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Albion native led Cleveland Browns to 3 Championships

By Matthew Ballard, Orleans County Historian Posted 20 October 2018 at 7:19 am

“Overlooked Orleans” – Vol. 4, No. 42

Tommy Colella – “The Albion Antelope” – is shown with the Cleveland Rams in 1944.

After another seemingly abysmal start to the 2018-19 NFL season, the Buffalo Bills appear to be relegated to the pits of the AFC East division. Yet nearly 70 years ago, an Albion native found himself on the roster of the old Buffalo Bills of the All-American Football Conference.

“The Albion Antelope” is perhaps one of the greatest sports stories to come out of Orleans County during the early half of the 20th century. His career was marked by significant success at multiple positions during his high school, collegiate and professional career.

Thomas “Tommy” Colella was born July 3, 1918 at Albion to Giacomo and Louise Colella and spent his earliest years growing up on Washington Street. During his time at Albion High School, Colella played multiple sports including football, baseball, basketball, and track, but football was clearly the defining sport in his career. He was part of the 1936 football team that went 8-0-1, scoring 293 total points for the season and only allowing 20 points against. The year following his graduation, the team went .500 scoring 81 points and allowing 84 points against. In the final game of the ’36 season, Colella’s interception and 40 yard pass to Joe Rosato for a touchdown led Albion to a 27-0 victory over Medina.

In his senior year, Tommy Colella played semi-pro ball with the Albion West Ends, earning $5 per game; the arrangement was cut short when he realized the stipend might jeopardize his ability to play college ball. Following graduation, he enrolled at Canisius College where he played football for four years. During a time when football squads were small and players filled multiple positions, Colella played running back, quarterback, kicker, punter, defensive back, and kickoff/punt return specialist. His successful tenure at Canisius earned him Little All-American Honors three years in a row and the Canisius College Sodality Football Sportsmanship Trophy, which was given “to promote and reward really progressive achievements by the students, and to honor real sportsmen, both on and off the field.”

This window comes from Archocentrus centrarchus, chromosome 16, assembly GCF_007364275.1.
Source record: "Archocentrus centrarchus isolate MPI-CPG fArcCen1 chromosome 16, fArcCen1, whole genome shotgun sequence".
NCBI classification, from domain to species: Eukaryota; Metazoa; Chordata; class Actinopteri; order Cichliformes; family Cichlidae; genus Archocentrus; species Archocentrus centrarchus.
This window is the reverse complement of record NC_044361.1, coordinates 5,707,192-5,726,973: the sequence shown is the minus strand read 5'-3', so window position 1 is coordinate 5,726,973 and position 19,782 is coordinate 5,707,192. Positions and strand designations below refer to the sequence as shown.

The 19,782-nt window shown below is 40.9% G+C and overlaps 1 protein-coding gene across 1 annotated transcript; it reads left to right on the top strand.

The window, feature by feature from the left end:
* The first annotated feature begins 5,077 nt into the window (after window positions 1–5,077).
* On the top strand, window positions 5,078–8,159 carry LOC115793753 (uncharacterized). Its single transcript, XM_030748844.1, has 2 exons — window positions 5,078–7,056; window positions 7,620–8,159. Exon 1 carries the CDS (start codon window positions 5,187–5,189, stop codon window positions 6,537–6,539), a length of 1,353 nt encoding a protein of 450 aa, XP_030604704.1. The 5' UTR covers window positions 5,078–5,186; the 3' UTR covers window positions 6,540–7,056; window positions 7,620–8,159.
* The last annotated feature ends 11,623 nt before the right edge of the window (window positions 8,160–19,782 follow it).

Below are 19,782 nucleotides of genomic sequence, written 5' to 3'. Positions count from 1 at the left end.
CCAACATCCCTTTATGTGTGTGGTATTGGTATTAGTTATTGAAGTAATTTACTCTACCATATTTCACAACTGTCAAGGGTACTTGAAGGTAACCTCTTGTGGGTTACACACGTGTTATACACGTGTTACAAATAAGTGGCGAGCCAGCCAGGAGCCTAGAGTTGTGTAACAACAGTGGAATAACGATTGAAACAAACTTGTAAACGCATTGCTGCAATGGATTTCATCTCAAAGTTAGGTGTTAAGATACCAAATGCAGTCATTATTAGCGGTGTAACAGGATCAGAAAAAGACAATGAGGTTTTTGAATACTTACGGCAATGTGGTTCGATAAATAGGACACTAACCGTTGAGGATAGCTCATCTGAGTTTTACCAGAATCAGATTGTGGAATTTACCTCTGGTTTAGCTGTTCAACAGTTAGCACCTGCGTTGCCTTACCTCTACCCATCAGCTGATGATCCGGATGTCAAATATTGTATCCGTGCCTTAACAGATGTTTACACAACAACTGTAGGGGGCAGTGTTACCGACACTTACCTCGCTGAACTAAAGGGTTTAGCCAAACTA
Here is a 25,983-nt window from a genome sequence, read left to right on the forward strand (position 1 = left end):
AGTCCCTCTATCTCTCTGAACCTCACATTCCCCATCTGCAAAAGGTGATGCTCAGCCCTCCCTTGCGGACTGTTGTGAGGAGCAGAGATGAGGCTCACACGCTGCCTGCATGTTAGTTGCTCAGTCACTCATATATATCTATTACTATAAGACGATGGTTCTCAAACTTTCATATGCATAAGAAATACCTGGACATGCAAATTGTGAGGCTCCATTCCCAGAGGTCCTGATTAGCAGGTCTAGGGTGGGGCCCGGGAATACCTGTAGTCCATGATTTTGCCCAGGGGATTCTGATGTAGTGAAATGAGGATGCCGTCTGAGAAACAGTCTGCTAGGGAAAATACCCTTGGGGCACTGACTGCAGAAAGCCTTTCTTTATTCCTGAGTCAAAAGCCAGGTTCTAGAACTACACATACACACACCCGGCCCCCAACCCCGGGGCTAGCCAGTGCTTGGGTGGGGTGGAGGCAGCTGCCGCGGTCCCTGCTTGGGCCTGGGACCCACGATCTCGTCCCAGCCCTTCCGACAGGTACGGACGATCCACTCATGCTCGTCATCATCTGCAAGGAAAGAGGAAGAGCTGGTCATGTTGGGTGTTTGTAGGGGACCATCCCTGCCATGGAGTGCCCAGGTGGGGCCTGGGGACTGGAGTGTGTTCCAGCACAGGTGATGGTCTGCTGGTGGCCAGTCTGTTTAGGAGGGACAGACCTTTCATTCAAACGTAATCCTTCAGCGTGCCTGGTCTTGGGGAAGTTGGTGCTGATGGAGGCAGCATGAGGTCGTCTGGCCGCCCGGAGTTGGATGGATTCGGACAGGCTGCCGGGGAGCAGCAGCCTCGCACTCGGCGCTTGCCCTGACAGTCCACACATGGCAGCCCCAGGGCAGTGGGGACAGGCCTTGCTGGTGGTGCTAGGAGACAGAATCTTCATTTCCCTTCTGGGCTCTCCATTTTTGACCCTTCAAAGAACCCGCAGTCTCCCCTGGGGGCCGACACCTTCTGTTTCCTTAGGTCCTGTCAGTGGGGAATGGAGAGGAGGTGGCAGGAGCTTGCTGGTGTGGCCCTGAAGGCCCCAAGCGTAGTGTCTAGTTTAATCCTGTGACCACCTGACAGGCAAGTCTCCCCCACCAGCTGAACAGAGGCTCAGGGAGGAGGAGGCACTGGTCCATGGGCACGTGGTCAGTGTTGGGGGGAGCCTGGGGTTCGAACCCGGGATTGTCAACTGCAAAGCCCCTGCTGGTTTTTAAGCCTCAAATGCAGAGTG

In 1942, Colella was selected in the seventh round of the NFL draft by the Detroit Lions (#55 pick) as a halfback. Wearing number 46, he played two seasons for the team behind Frankie Sinkwich. His lack of involvement in the team’s running game resulted in his request to move to another team, which was made a reality in 1944 through a trade with the Cleveland Rams. His role as the team’s halfback and punter would lead the Rams to the 1945 NFL Championship, but once again he felt undervalued by his team. Colella signed on with the newly established Cleveland Browns prior to the relocation of the Rams to Los Angeles in 1946. During his three years with the Browns, he helped lead the team to three AAFC Championships before his trade to the Buffalo Bills in 1949.

During his professional career, Colella played 87 games, scoring 15 touchdowns and 1 field goal accounting for 93 total points. On 199 rushing attempts he ran a total of 753 yards, accumulating the majority of those yards with the Cleveland Rams. Playing multiple positions, he completed 56 passes out of 149 total attempts for 617 yards; a meager 37.6% completion rate. He punted 196 times for 7,317 yards, averaging 37.3 yards per punt, and totaled 32 punt returns for 487 total yards. His longest punt return of 82 yards came with a touchdown while playing with the Browns in 1947.

With his trade to the Buffalo Bills, he became one of the few athletes to play for his hometown team in high school, college, and on the professional level. In 1967, his accomplishments earned him a spot in the inaugural class of the Golden Griffin Sports Hall of Fame at Canisius College. He entered the Greater Buffalo Sports Hall of Fame in 2002, ten years after his death on May 15, 1992.

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